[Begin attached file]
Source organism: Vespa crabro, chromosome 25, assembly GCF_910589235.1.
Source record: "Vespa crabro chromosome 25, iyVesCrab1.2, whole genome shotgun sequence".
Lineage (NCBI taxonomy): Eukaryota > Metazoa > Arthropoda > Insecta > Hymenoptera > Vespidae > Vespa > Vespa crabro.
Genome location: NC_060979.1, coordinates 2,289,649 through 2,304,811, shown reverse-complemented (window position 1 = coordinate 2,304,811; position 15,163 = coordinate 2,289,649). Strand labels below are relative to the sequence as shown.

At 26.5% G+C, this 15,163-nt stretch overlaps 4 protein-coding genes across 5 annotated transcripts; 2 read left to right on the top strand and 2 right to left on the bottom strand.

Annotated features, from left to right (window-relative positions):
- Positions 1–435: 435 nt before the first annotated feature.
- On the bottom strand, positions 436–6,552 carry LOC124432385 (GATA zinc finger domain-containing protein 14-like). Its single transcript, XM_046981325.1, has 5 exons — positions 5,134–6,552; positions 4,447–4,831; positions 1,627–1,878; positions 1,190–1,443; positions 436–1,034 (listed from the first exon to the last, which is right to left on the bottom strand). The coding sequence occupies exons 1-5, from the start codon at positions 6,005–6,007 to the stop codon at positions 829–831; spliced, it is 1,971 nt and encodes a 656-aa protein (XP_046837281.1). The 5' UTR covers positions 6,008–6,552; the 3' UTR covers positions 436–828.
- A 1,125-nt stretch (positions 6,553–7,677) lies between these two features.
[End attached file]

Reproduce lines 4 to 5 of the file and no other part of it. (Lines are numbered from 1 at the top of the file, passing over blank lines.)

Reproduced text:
Genome location: NC_060979.1, coordinates 2,289,649 through 2,304,811, shown reverse-complemented (window position 1 = coordinate 2,304,811; position 15,163 = coordinate 2,289,649). Strand labels below are relative to the sequence as shown.

At 26.5% G+C, this 15,163-nt stretch overlaps 4 protein-coding genes across 5 annotated transcripts; 2 read left to right on the top strand and 2 right to left on the bottom strand.